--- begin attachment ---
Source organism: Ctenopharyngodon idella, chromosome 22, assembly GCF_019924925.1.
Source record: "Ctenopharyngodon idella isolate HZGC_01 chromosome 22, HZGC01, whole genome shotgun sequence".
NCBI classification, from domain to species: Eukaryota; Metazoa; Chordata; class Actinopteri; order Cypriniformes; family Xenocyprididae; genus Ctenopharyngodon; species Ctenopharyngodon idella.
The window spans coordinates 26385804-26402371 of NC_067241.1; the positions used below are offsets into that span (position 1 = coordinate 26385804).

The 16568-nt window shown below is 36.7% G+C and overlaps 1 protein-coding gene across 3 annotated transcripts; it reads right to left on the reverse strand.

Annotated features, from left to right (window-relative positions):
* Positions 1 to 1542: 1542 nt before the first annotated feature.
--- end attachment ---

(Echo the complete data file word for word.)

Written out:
Source organism: Ctenopharyngodon idella, chromosome 22, assembly GCF_019924925.1.
Source record: "Ctenopharyngodon idella isolate HZGC_01 chromosome 22, HZGC01, whole genome shotgun sequence".
NCBI classification, from domain to species: Eukaryota; Metazoa; Chordata; class Actinopteri; order Cypriniformes; family Xenocyprididae; genus Ctenopharyngodon; species Ctenopharyngodon idella.
The window spans coordinates 26385804-26402371 of NC_067241.1; the positions used below are offsets into that span (position 1 = coordinate 26385804).

The 16568-nt window shown below is 36.7% G+C and overlaps 1 protein-coding gene across 3 annotated transcripts; it reads right to left on the reverse strand.

Annotated features, from left to right (window-relative positions):
* Positions 1 to 1542: 1542 nt before the first annotated feature.